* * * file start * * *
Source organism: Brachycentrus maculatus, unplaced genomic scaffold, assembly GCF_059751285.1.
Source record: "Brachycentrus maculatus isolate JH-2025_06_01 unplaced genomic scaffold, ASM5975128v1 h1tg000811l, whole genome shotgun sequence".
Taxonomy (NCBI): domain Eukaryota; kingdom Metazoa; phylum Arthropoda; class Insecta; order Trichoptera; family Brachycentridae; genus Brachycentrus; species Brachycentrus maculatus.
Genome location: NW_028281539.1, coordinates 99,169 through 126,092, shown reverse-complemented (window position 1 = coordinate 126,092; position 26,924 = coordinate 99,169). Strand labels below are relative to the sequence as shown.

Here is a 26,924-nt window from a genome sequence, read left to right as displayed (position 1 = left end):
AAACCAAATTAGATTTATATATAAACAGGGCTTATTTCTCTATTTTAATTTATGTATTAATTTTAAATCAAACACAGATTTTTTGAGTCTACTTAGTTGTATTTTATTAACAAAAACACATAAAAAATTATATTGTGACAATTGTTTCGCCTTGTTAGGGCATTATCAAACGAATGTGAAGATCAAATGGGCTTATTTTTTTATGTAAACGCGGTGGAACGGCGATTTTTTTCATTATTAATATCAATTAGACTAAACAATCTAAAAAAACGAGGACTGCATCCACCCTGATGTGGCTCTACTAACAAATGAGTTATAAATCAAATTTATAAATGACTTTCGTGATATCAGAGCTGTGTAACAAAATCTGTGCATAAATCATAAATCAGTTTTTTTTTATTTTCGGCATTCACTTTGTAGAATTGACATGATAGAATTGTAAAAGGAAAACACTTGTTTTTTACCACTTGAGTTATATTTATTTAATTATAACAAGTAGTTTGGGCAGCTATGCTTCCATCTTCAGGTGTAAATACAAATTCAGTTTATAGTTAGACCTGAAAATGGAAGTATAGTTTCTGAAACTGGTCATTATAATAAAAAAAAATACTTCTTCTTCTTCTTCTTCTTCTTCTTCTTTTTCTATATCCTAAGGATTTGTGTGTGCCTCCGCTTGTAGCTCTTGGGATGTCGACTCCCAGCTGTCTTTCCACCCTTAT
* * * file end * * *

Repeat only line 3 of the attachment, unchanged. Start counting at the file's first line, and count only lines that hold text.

Taxonomy (NCBI): domain Eukaryota; kingdom Metazoa; phylum Arthropoda; class Insecta; order Trichoptera; family Brachycentridae; genus Brachycentrus; species Brachycentrus maculatus.